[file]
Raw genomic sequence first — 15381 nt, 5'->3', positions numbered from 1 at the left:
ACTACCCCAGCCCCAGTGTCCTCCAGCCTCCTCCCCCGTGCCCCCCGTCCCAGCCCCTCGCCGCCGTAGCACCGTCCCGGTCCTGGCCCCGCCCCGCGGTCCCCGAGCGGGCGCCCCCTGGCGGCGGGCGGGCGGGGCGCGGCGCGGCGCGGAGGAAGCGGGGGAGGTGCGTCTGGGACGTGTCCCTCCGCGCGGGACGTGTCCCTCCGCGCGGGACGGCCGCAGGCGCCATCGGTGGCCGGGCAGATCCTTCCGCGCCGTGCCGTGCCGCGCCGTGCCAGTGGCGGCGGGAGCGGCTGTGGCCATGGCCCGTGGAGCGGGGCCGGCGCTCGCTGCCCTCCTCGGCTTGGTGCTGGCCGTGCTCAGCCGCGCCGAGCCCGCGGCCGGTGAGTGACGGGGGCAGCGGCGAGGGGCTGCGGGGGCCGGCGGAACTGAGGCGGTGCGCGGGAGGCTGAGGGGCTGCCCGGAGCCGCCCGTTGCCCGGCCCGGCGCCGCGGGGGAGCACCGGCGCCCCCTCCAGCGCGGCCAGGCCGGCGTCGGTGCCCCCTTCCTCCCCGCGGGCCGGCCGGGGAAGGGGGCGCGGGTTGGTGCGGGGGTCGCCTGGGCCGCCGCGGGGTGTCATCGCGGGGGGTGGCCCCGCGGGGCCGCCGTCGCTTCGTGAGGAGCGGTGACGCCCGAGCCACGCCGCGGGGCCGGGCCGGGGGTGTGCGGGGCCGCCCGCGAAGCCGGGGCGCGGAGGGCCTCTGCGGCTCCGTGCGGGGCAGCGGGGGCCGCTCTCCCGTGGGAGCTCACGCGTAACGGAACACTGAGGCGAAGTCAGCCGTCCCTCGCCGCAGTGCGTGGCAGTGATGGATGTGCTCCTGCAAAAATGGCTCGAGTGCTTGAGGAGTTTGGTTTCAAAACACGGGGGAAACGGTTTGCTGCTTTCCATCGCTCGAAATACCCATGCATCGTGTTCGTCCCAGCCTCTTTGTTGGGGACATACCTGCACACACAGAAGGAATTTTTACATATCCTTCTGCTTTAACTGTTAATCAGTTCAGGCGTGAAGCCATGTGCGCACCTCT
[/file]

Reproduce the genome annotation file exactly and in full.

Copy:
Raw genomic sequence first — 15381 nt, 5'->3', positions numbered from 1 at the left:
ACTACCCCAGCCCCAGTGTCCTCCAGCCTCCTCCCCCGTGCCCCCCGTCCCAGCCCCTCGCCGCCGTAGCACCGTCCCGGTCCTGGCCCCGCCCCGCGGTCCCCGAGCGGGCGCCCCCTGGCGGCGGGCGGGCGGGGCGCGGCGCGGCGCGGAGGAAGCGGGGGAGGTGCGTCTGGGACGTGTCCCTCCGCGCGGGACGTGTCCCTCCGCGCGGGACGGCCGCAGGCGCCATCGGTGGCCGGGCAGATCCTTCCGCGCCGTGCCGTGCCGCGCCGTGCCAGTGGCGGCGGGAGCGGCTGTGGCCATGGCCCGTGGAGCGGGGCCGGCGCTCGCTGCCCTCCTCGGCTTGGTGCTGGCCGTGCTCAGCCGCGCCGAGCCCGCGGCCGGTGAGTGACGGGGGCAGCGGCGAGGGGCTGCGGGGGCCGGCGGAACTGAGGCGGTGCGCGGGAGGCTGAGGGGCTGCCCGGAGCCGCCCGTTGCCCGGCCCGGCGCCGCGGGGGAGCACCGGCGCCCCCTCCAGCGCGGCCAGGCCGGCGTCGGTGCCCCCTTCCTCCCCGCGGGCCGGCCGGGGAAGGGGGCGCGGGTTGGTGCGGGGGTCGCCTGGGCCGCCGCGGGGTGTCATCGCGGGGGGTGGCCCCGCGGGGCCGCCGTCGCTTCGTGAGGAGCGGTGACGCCCGAGCCACGCCGCGGGGCCGGGCCGGGGGTGTGCGGGGCCGCCCGCGAAGCCGGGGCGCGGAGGGCCTCTGCGGCTCCGTGCGGGGCAGCGGGGGCCGCTCTCCCGTGGGAGCTCACGCGTAACGGAACACTGAGGCGAAGTCAGCCGTCCCTCGCCGCAGTGCGTGGCAGTGATGGATGTGCTCCTGCAAAAATGGCTCGAGTGCTTGAGGAGTTTGGTTTCAAAACACGGGGGAAACGGTTTGCTGCTTTCCATCGCTCGAAATACCCATGCATCGTGTTCGTCCCAGCCTCTTTGTTGGGGACATACCTGCACACACAGAAGGAATTTTTACATATCCTTCTGCTTTAACTGTTAATCAGTTCAGGCGTGAAGCCATGTGCGCACCTCT